Archive for Gillian Hills

Forbidden Divas: It’s a Magic Number

Posted in FILM with tags , , , , , , , , on June 23, 2017 by dcairns

Just as I jet off to Bologna, David Melville Wingrove slides into my place to offer up another Forbidden Diva close to his heart ~FORBIDDEN DIVAS

IT’S A MAGIC NUMBER

“My mother always said I’d marry two men.”

“Only two?”

“Yes, but at the same time.” ~ Charlotte Rampling, Three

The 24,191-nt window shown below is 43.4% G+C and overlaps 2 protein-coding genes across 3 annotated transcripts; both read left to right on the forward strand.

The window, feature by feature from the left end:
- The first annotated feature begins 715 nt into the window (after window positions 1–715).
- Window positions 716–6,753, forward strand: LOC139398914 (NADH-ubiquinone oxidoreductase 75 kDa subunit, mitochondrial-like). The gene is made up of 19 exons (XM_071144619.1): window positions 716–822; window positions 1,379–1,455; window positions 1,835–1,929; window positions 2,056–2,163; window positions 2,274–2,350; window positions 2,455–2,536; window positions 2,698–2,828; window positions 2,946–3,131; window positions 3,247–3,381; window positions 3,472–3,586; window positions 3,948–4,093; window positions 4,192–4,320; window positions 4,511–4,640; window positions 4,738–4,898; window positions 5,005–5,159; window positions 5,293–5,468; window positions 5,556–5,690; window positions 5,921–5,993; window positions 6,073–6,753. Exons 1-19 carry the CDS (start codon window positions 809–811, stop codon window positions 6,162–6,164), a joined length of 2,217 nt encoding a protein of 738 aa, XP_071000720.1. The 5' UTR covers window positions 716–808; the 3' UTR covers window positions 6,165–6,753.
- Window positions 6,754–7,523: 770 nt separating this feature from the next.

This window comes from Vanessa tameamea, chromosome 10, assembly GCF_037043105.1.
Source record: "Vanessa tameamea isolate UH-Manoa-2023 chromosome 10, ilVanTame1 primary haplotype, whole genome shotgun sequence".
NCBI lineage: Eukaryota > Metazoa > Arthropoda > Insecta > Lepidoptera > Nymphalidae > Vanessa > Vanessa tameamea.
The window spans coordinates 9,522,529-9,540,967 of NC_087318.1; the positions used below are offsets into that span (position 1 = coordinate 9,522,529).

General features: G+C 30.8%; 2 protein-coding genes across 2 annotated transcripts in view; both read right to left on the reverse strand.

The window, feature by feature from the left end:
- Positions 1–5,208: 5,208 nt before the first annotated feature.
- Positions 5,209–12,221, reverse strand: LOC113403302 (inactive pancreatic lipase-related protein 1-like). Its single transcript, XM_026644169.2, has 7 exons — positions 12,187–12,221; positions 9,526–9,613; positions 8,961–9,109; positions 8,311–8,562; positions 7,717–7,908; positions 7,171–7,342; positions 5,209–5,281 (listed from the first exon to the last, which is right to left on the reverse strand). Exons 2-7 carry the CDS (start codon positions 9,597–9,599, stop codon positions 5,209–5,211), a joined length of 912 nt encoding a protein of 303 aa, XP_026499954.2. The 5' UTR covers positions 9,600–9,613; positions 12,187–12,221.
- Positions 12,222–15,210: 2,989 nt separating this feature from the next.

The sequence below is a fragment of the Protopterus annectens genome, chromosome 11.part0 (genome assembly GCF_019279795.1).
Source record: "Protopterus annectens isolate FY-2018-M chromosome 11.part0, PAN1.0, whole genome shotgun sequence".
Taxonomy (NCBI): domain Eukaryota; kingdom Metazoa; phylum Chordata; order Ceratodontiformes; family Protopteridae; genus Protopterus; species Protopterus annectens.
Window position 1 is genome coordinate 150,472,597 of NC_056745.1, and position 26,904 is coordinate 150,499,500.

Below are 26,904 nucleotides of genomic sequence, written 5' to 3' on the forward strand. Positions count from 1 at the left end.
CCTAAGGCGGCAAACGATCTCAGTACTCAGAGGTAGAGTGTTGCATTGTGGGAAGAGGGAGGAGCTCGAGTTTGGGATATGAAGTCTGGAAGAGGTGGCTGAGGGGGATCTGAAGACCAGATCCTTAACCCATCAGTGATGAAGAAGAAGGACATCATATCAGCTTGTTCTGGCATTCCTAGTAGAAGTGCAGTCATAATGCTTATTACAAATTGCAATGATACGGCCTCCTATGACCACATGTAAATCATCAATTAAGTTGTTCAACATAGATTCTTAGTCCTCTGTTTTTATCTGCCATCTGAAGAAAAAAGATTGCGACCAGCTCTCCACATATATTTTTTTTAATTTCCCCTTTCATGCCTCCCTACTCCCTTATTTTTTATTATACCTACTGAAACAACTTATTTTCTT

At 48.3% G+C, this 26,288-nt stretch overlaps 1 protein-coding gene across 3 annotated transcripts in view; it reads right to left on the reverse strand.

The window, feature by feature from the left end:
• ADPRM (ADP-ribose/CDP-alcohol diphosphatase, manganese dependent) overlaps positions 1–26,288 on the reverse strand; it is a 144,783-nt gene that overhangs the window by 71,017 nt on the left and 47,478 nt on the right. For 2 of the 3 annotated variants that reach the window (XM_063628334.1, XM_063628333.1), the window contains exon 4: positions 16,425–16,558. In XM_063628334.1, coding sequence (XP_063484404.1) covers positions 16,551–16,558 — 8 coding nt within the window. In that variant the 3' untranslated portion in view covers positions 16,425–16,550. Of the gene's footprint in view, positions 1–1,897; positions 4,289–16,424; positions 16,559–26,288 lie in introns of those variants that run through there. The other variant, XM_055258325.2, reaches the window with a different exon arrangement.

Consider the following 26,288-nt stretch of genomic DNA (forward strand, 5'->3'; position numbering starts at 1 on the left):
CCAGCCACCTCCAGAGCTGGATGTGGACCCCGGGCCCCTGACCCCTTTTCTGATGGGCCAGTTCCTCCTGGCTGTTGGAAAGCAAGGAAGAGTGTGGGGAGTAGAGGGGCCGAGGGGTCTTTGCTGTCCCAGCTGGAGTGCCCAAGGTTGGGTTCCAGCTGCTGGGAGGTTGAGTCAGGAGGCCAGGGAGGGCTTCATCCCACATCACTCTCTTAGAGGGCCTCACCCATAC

The only film by the novelist and occasional screen-writer James Salter, Three (1969) is a queer triangular love story involving two boys and one car. One morning in the wilds of France, a door of corrugated grey metal grinds slowly and laboriously open. Two young Americans – Taylor (Sam Waterston) and Burt (Robie Porter) – wheel out an old and battered Peugeot, caked with dust. The car at first looks as every bit as grey and dreary as the garage door. Once they wipe away the dust, it turns out to be sombre hearse black. Its wheels and interior are an intense, almost iridescent blood red. The boys drive off on that weird and quintessentially 60s quest for something called freedom. But what exactly is freedom? How will they find it? Will they recognise it when they see it? And what might they do with it when they do?Lying side by side in a sun-baked field of dry grass, they converse in the weird non sequiturs that long-term travelling companions tend to fall into. “Did you ever grow a beard?” “No, but I fell out of a tree once.” They are, of course, looking for girls. But they seem a lot more comfortable with one another. One consciously poetic shot shows Burt – a corn-fed blonde Adonis – naked in bed in some Italian hotel. His creamy torso emerges from beneath the blanket. His arm, wrapped about his head, reveals a delicately sculpted armpit, dusted with light gold hair. Taylor, dark and soulful and sad-eyed, is the one observer there to see. Once in Rome, they pick up two girls (Gillian Hills and Edina Ronay) but that encounter predictably goes nowhere. That is precisely where most things in Three seem to go. On one scorching afternoon, an Italian waiter offers the boys a spremuta di limone. He then remembers, at the last moment, that they are out of lemons.It all changes once the boys get to Florence. They wander through the Uffizi Gallery, as the camera glides lovingly over Verrocchio’s painting of the martyred Saint Sebastian, his body naked and pierced by arrows. Suddenly and barely for a second, Taylor catches sight of Charlotte Rampling – who was, in 1969, the sexy Swinging London chick du jour. She too is a tourist at the Uffizi and it is hard to think of a more dazzlingly appropriate setting for her. She looks, in equal parts, like a perverse Botticelli Venus and an androgynous, pouting youth by Leonardo da Vinci. It turns out she has a boy’s name (Marty) and slouches about, for most of the film, in a wardrobe of jeans and boy’s shirts. She is, beyond a doubt, an object of heterosexual desire. Yet she also seems to embody the covert homoerotic tensions between the two men. If Three were a film from the 30s, she could only be Marlene Dietrich.In fact, the film is based on a short story by Irwin Shaw. Its central trio have remarkably little in common with the Flower Power folk. Their behaviour and attitudes seem more redolent of the gilded Lost Generation of the 20s, familiar from the novels or Ernest Hemingway and F Scott Fitzgerald – and, invariably, bungled very badly by Hollywood. This means that Three was not a massive counter-cultural hit like other road movies of that time, such as Easy Rider (Dennis Hopper, 1969) or Five Easy Pieces (Bob Rafelson, 1970). James Salter’s film sank very quickly into obscurity and has been notoriously difficult to see ever since. Rampling herself has said in interviews how she had a hankering to see it years later. She rang up Salter and asked him – but even he was unable to locate a copy. Yet the film’s very lack of modishness means that it has dated barely at all; Easy Rider, in context, looks embarrassingly like a time capsule. It is in the nature of a road movie to transcend the limits of place, but very rare for one to transcend the confines of time the way Three does. Three evokes a world where – as Taylor remarks wryly – “Everyone lives somewhere else.”